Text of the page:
Wednesday, May 09, 2018

Reminder for Scott Pruitt: You are in charge of the Environmental Protection Agency not the Fossil Fuel Protection Agency

 "It's just an acceptance...people are just resigned to having ill-health."

Donald Trump was elected President of the United States on November 8, 2016. With his election and the appointment of Scott Pruitt, former attorney general of Oklahoma, to head the Environmental Protection Agency, environmental and clean energy activists knew they would be fighting many challenges to laws and regulations that the administration and the fossil fuel industry intended to roll back. Their fears and expectations have become reality. Mr. Pruitt’s actions—budget cuts, animosity towards career staffers, dismissal of staff recommendations—have demoralized EPA employees who are scientists, analysts, researchers, and lawyers, who possess expertise in their fields and who have served both democratic and republican administrations throughout their careers. Qualified, dedicated personnel have left the agency while Pruitt has filled a few key positions with industry insiders and fossil fuel lobbyists hostile to environmental protections and renewable energy technologies.

Donald Trump has taken executive actions to roll back Obama-era regulations and laws. Scott Pruitt has actively fought to destroy the EPA and its mandates over his long career in government. He is not only slowly dismantling the EPA and alienating staffers, but he also has ethical and spending issues. Pruitt is now under investigation over his profligate spending on the taxpayer dime, including but not limited to: booking first-class flights (at least $105,000 worth), flying on private and military aircraft, spending $43,000 on a soundproof phone booth for his office as well as millions of dollars on a 20-person 24/7 security detail. None of his predecessors have had that level of protection.

Secrecy and industry ties make a mockery of his position as protector of the environment and, by extension, the health of U.S. citizens. Pruitt is accused of lying to lawmakers during his confirmation hearing about using a private email address to conduct business as Oklahoma’s attorney general and his alleged use of multiple EPA email addresses to currently conduct business is raising eyebrows. Pruitt’s closest aides received sizable salary increases while he refused pay raises for rank-and-file employees. He received a sweetheart deal on a D.C. condo from the wife of an energy lobbyist, he has deep ties to the fossil fuel industry and has used their studies to set policy or deregulate, while rebuffing input from environmentalists and scientists.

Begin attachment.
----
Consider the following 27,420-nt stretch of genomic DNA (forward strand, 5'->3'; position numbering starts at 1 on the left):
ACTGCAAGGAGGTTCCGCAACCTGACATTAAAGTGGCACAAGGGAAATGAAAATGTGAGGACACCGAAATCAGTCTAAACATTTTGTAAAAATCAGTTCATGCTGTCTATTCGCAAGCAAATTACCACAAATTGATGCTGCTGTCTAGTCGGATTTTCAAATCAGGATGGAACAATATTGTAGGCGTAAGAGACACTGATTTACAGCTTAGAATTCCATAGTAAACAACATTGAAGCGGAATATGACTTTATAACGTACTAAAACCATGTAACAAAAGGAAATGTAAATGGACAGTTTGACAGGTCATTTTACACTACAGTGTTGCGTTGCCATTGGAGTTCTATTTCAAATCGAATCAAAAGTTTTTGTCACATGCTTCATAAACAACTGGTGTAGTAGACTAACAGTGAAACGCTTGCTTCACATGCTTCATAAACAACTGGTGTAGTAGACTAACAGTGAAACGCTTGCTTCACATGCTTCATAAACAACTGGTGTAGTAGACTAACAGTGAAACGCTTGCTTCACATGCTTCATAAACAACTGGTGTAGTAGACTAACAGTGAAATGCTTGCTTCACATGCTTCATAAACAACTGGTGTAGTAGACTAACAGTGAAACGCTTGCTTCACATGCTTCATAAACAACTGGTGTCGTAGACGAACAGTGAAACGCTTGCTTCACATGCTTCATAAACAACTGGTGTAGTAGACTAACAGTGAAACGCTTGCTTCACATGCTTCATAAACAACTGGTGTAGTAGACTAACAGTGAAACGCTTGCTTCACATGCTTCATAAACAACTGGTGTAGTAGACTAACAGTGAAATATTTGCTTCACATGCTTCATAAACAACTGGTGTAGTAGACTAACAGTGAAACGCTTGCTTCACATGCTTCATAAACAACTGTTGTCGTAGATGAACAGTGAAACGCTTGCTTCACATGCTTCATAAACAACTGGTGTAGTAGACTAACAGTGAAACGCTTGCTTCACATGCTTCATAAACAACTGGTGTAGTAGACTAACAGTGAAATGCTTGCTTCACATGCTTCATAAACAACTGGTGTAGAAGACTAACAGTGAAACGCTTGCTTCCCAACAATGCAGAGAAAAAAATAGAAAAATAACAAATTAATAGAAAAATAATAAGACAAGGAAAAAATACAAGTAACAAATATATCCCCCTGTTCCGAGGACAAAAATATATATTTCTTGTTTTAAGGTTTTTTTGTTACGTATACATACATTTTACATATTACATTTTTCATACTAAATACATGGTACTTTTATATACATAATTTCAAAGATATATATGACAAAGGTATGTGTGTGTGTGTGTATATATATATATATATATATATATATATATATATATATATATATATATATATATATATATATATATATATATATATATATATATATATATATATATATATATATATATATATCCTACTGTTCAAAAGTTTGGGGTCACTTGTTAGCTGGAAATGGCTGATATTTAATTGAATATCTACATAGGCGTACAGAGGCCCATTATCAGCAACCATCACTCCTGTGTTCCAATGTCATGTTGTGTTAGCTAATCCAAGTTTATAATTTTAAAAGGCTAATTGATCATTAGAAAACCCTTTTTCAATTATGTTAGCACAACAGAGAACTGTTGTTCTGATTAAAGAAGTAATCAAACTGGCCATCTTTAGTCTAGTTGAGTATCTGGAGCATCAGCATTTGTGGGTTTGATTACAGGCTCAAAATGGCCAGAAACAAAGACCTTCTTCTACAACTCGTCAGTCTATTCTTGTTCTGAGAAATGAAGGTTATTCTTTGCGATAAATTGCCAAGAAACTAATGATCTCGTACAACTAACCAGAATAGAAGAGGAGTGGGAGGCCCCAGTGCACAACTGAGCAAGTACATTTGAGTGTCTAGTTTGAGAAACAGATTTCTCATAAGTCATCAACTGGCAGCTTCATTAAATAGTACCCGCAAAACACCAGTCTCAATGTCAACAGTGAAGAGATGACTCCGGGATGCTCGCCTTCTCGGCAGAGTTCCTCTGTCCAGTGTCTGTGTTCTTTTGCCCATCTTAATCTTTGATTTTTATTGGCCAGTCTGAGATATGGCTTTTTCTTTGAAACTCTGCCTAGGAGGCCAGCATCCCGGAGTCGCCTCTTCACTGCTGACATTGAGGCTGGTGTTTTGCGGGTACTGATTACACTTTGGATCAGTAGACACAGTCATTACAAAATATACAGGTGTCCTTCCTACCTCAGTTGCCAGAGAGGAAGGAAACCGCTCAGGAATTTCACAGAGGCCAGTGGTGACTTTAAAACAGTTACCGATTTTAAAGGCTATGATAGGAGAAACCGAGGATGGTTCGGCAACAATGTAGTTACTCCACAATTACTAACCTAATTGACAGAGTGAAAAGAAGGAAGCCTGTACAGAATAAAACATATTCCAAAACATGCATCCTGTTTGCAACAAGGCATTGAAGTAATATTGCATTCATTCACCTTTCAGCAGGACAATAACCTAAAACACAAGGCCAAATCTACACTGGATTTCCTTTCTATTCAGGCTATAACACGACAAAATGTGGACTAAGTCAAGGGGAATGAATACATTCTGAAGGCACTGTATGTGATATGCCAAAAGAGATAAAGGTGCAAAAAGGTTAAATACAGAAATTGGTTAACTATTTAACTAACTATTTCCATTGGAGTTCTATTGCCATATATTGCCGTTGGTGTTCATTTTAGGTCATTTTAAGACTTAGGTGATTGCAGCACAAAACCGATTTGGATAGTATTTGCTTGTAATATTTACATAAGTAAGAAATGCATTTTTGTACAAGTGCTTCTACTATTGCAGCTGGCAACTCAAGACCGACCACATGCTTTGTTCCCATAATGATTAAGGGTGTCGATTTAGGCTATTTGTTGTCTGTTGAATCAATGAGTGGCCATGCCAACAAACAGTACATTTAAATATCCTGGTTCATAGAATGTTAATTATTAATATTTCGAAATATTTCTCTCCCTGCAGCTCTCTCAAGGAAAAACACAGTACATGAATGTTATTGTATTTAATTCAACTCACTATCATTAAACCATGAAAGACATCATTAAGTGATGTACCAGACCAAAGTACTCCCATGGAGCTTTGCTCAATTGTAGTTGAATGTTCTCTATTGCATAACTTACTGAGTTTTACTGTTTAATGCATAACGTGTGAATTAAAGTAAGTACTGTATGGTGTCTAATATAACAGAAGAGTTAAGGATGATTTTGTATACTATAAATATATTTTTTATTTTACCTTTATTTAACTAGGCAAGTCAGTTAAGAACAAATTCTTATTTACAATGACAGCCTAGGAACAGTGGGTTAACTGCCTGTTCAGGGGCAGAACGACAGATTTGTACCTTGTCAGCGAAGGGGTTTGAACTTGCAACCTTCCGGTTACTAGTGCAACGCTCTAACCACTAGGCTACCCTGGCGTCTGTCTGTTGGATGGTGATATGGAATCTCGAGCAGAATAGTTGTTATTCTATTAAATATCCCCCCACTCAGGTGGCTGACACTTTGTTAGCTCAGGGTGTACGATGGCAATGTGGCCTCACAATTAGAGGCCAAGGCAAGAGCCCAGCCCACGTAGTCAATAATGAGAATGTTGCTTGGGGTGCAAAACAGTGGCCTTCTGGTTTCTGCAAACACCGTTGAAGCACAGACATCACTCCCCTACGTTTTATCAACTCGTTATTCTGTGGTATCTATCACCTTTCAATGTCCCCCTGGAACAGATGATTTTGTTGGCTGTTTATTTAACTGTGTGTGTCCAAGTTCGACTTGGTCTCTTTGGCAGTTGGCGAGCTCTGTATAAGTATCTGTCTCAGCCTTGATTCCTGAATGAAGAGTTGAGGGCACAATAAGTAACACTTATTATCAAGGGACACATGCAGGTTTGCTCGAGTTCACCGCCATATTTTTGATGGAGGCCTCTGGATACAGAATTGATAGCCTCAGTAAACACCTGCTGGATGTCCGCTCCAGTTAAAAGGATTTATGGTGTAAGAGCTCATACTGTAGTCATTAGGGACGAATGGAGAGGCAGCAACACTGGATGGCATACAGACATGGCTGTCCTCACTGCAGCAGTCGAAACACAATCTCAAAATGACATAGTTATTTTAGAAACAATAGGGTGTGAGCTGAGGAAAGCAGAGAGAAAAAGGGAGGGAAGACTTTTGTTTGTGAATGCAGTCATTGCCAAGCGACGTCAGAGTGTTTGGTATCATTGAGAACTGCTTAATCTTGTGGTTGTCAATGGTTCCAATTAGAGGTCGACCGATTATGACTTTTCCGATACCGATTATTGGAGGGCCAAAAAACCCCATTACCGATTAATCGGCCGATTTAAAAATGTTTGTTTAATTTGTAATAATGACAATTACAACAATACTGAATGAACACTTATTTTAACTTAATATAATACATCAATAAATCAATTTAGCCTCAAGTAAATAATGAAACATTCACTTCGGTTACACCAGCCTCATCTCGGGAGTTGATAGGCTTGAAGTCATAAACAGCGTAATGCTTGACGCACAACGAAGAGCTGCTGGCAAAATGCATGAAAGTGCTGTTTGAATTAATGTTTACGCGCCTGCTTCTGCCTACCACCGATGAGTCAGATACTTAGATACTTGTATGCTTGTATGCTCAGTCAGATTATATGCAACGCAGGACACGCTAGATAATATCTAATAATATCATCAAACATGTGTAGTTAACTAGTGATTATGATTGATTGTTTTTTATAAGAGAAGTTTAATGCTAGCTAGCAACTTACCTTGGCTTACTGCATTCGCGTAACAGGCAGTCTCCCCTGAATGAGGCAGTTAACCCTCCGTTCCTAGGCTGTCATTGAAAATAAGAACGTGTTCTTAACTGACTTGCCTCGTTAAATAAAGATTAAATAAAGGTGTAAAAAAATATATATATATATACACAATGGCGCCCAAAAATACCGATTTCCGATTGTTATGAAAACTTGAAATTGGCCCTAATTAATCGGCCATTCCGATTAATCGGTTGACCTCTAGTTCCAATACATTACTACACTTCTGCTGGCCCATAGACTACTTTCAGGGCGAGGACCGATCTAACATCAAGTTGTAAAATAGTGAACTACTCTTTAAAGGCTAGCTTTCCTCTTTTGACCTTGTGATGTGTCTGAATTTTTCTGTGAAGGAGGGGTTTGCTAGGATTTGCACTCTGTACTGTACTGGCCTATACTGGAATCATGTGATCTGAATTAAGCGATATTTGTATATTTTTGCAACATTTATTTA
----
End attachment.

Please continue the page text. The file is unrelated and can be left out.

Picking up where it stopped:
Here is a sampling of the actions the EPA under Scott Pruitt’s guidance has taken per Columbia Law School’s climate deregulation tracker:

October 10, 2017:     EPA Proposes to Rescind Clean Power Plan

The above doesn’t include actions taken by the Bureau of Land Management (BLM), the Department of the Interior (DOI), the National Oceanic and Atmospheric Administration (NOAA), and other governmental departments to loosen regulations or repeal them. These actions range from the expansion of off-shore drilling,the review of national monuments with the goal to open those lands to oil and gas drilling as well as land development, and hitting the solar industry with a 30% tariff thus making it more expensive for Americans to go solar and crippling the industry. Fortunately, most of these actions are currently in the review process so are delayed or the courts have stopped them from being implemented or repealed.

So, what to do?

First, educate yourselves about the issues. Learn why and how the EPA came about, what its goals were and are, and how its actions over the decades have improved the health of our planet and the people living on it. Then seek information about existing problems and search for solutions to solve them. What are the costs and benefits of policies to both the fossil fuel industry—which will remain a part of any energy plan implemented in the near-future—and the clean energy sector. There is no way to eliminate the coal and oil industries immediately—if ever—and replace them solely with wind, solar, and other renewables. However, we need to invest and work towards a world in which renewable energy is the predominant means of meeting our energy needs.

Second, organize with like-minded people. Protests can have power, but also work within your community to encourage citizens to contact their legislators. Register voters, especially those interested in preserving the environment and embracing the new technologies and well-paying jobs that the clean-energy sector offers.

Third, as already stated above, make your demands known by reaching out to your legislators be it in writing (a letter or email) and these days, increasingly, via social media. My legislators are all on Facebook and Twitter. Put pen to paper then send editorials to your local newspaper, or shoot for the big-time publications, such as the New York Times, Wall Street Journal, or Washington Post, or your state’s major publication.